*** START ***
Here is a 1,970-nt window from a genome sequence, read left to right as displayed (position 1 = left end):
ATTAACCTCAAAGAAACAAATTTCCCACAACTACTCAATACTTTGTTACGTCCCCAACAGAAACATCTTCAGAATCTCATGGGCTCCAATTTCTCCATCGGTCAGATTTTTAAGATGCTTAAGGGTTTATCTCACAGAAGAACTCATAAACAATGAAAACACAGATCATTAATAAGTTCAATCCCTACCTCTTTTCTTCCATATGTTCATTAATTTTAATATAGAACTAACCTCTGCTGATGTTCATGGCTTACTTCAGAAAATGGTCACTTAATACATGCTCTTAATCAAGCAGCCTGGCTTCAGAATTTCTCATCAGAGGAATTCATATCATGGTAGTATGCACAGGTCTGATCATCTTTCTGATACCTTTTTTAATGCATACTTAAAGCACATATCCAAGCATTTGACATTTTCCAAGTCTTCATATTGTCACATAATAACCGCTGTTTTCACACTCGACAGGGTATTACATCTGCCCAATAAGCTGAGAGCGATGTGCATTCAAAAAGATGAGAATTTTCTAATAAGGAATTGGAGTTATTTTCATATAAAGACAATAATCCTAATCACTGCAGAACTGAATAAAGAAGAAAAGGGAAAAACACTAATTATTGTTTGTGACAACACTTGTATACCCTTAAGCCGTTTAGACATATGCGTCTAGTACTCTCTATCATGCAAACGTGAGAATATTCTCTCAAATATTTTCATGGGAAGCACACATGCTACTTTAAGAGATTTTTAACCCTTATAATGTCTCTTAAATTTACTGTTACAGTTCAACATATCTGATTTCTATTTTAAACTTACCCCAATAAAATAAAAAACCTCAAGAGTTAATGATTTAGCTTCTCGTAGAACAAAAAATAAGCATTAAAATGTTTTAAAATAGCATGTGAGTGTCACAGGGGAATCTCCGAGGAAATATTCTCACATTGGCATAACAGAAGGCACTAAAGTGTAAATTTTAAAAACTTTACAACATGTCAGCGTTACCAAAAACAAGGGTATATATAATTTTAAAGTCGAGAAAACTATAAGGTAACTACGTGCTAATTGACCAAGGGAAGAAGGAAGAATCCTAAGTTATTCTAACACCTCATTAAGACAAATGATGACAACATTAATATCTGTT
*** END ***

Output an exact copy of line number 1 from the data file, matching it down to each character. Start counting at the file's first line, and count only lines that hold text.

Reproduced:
Here is a 1,970-nt window from a genome sequence, read left to right as displayed (position 1 = left end):